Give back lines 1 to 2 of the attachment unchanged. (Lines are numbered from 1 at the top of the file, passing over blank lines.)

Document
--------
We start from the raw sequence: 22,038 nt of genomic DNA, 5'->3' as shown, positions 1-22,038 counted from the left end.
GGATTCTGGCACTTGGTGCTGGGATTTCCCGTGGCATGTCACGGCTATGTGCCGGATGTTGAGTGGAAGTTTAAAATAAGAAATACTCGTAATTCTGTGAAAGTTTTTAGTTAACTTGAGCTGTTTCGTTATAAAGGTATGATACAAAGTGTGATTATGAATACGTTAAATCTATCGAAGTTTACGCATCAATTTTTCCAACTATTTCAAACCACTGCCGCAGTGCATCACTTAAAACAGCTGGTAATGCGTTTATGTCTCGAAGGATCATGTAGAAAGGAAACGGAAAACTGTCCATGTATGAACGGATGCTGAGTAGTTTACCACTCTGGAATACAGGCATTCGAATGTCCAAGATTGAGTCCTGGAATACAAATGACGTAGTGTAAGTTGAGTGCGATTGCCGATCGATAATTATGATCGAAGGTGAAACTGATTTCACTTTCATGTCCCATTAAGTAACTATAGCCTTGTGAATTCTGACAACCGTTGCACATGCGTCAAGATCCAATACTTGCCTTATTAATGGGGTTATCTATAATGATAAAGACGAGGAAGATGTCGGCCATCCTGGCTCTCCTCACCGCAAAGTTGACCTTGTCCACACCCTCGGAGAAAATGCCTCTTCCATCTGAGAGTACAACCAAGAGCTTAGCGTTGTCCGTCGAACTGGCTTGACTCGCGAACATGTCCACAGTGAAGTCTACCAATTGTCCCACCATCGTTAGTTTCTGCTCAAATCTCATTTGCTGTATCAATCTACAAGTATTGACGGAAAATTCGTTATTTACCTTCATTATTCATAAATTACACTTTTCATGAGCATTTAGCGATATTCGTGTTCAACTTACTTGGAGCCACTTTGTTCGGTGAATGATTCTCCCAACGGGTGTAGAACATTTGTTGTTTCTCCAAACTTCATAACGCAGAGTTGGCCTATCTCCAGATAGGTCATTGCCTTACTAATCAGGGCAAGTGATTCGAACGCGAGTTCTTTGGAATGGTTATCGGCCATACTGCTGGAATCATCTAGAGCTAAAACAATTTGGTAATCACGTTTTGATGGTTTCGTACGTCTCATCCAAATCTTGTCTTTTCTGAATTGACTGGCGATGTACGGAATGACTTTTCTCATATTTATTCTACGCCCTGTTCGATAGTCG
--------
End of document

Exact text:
We start from the raw sequence: 22,038 nt of genomic DNA, 5'->3' as shown, positions 1-22,038 counted from the left end.
GGATTCTGGCACTTGGTGCTGGGATTTCCCGTGGCATGTCACGGCTATGTGCCGGATGTTGAGTGGAAGTTTAAAATAAGAAATACTCGTAATTCTGTGAAAGTTTTTAGTTAACTTGAGCTGTTTCGTTATAAAGGTATGATACAAAGTGTGATTATGAATACGTTAAATCTATCGAAGTTTACGCATCAATTTTTCCAACTATTTCAAACCACTGCCGCAGTGCATCACTTAAAACAGCTGGTAATGCGTTTATGTCTCGAAGGATCATGTAGAAAGGAAACGGAAAACTGTCCATGTATGAACGGATGCTGAGTAGTTTACCACTCTGGAATACAGGCATTCGAATGTCCAAGATTGAGTCCTGGAATACAAATGACGTAGTGTAAGTTGAGTGCGATTGCCGATCGATAATTATGATCGAAGGTGAAACTGATTTCACTTTCATGTCCCATTAAGTAACTATAGCCTTGTGAATTCTGACAACCGTTGCACATGCGTCAAGATCCAATACTTGCCTTATTAATGGGGTTATCTATAATGATAAAGACGAGGAAGATGTCGGCCATCCTGGCTCTCCTCACCGCAAAGTTGACCTTGTCCACACCCTCGGAGAAAATGCCTCTTCCATCTGAGAGTACAACCAAGAGCTTAGCGTTGTCCGTCGAACTGGCTTGACTCGCGAACATGTCCACAGTGAAGTCTACCAATTGTCCCACCATCGTTAGTTTCTGCTCAAATCTCATTTGCTGTATCAATCTACAAGTATTGACGGAAAATTCGTTATTTACCTTCATTATTCATAAATTACACTTTTCATGAGCATTTAGCGATATTCGTGTTCAACTTACTTGGAGCCACTTTGTTCGGTGAATGATTCTCCCAACGGGTGTAGAACATTTGTTGTTTCTCCAAACTTCATAACGCAGAGTTGGCCTATCTCCAGATAGGTCATTGCCTTACTAATCAGGGCAAGTGATTCGAACGCGAGTTCTTTGGAATGGTTATCGGCCATACTGCTGGAATCATCTAGAGCTAAAACAATTTGGTAATCACGTTTTGATGGTTTCGTACGTCTCATCCAAATCTTGTCTTTTCTGAATTGACTGGCGATGTACGGAATGACTTTTCTCATATTTATTCTACGCCCTGTTCGATAGTCG